He believed his people were just going through the motions. Now, their discontent was almost palpable; he sensed it in the shadows, avoiding for now the bright light of the monthly financials. Blake could imagine everyone in the organization calling out in silent desperation, I really don’t care!

That’s it! he thought. That was the problem.

Blake didn’t know what to do with this epiphany. However, once a problem was identified, even the faint outline of one, he wanted to move toward a solution—and fast.

As he made his way into the parking lot, the root cause of this dilemma was already beginning to crystalize in his mind.

A combination of busyness, uncertain markets, surging competition, and turnover on his own leadership team had caused Blake to lose sight of his people. In an instant, it was clear.

Their current reality and the malaise that had now overcome his organization was a direct consequence of his choices as a leader.

Before Blake made his way to his office, he stopped by to see Charles, the head of their people function.

“Good morning, Blake,” Charles said. “How was your weekend?”

“Okay,” Blake began, clearly distracted by his newfound insight. “The kids are good, Megan is good. Everything is good . . . and that’s the problem.”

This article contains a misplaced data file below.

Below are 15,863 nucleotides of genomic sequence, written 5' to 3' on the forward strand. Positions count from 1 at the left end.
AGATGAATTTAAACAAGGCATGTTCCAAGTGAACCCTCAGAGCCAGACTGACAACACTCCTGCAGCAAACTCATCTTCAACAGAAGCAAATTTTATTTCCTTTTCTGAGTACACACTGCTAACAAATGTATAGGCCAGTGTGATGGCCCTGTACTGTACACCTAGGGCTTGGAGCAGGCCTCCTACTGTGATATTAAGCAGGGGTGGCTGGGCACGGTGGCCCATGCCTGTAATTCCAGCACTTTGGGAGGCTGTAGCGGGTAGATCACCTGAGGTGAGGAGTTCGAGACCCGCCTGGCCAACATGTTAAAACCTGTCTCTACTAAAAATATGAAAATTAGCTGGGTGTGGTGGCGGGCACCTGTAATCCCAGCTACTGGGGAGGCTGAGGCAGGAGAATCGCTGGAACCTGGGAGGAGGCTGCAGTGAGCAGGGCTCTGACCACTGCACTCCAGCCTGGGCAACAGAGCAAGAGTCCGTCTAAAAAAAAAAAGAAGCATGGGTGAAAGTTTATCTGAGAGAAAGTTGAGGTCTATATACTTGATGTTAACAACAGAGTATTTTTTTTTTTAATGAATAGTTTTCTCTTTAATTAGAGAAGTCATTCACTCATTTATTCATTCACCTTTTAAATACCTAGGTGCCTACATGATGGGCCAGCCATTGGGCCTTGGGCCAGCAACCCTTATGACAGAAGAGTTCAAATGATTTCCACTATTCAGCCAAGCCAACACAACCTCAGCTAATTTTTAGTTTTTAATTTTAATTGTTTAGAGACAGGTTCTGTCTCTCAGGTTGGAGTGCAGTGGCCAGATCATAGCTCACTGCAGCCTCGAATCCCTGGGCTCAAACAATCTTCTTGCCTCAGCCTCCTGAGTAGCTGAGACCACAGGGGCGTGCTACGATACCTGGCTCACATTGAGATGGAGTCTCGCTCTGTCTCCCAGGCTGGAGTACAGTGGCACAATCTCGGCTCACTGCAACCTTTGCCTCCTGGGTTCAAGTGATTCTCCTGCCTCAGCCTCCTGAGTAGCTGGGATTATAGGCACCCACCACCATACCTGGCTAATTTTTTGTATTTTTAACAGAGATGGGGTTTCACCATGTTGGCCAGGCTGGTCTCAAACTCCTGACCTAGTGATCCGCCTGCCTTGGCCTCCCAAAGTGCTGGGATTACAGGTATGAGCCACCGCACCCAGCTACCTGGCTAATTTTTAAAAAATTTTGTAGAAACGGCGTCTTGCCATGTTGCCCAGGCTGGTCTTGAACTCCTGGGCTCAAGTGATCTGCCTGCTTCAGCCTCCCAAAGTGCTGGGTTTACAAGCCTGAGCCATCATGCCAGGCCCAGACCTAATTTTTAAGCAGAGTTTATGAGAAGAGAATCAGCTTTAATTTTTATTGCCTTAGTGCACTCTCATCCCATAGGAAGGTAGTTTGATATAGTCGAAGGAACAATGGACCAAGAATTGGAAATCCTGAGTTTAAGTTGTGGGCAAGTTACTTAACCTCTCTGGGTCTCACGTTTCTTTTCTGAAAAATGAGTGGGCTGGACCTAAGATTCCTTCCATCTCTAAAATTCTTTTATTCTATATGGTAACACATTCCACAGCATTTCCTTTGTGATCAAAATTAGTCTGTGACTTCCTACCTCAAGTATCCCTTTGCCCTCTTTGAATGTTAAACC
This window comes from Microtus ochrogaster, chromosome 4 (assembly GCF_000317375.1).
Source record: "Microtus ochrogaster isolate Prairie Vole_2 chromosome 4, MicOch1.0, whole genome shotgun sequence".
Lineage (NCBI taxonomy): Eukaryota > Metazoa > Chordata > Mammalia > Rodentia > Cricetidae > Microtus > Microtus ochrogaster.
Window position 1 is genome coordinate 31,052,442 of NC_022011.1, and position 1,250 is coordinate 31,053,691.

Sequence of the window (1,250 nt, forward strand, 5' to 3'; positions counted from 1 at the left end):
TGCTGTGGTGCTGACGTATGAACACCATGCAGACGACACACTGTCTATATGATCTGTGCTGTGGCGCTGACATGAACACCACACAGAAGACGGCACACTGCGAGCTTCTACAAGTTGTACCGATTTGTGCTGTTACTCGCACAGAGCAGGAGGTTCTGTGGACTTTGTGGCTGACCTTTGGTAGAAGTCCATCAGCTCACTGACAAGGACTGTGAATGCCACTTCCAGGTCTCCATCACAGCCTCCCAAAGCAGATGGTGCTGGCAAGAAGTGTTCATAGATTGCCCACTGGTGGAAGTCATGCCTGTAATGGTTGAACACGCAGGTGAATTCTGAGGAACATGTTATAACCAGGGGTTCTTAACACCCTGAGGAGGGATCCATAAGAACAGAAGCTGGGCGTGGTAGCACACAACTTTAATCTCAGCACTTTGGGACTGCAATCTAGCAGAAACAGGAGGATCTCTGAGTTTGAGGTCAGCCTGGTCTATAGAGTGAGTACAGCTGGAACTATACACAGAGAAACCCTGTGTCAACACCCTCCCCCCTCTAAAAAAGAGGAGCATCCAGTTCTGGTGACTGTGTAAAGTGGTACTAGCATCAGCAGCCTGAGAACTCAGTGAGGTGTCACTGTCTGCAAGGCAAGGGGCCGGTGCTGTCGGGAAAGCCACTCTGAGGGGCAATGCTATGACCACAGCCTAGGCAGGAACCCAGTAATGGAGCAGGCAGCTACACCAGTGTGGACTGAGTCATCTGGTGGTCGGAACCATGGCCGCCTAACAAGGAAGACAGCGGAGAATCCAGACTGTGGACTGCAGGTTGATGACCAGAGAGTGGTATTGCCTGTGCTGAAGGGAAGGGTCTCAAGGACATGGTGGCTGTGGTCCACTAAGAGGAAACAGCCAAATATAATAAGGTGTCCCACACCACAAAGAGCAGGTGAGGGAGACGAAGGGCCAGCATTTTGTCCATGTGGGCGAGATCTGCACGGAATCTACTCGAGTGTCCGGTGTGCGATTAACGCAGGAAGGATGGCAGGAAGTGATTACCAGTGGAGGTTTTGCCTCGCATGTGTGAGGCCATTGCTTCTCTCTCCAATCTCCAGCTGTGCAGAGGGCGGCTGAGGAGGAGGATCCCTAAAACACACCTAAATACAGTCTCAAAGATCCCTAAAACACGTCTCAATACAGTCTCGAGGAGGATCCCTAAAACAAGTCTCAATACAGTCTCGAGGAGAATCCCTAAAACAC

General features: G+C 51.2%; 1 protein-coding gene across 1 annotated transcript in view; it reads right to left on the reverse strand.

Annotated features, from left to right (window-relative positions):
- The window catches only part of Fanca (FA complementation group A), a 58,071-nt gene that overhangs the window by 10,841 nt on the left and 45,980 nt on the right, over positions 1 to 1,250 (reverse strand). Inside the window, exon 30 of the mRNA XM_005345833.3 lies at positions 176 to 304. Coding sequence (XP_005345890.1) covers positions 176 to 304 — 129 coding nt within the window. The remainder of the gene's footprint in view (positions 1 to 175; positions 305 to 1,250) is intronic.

“Whoa! Where did that come from?”

“I’ve been thinking,” Blake said.

“And . . .” Charles waited.

“Things are just okay . . . and I think that’s a problem. We need to create a plan.”

Their current reality and the malaise that had now overcome his organization was a direct consequence of his choices as a leader.

“Slow down. I lost you at ‘that’s a problem,’” Charles smiled.

“I know. It sounds loony. You and I, and the entire team, have worked really hard over the last few years.”

“We have,” Charles nodded.

“And we’ve seen some improvements,” Blake continued. “But I’m not convinced . . .” His voice trailed off.

“Convinced of what?” Charles asked.

“Let me ask you a question,” Blake said.

“Okay, shoot.”

“Are you happy at work? Are you fully engaged? Do you really care?”

“What?” Charles asked. “Say all that again.”

“Are you really happy at work?”

“What does that have to do with anything?” Charles asked.

“Everything!” Blake said.

“You’re going to have to say more.”

“Are you happy, fulfilled, excited, motivated, and energized to be at work today?”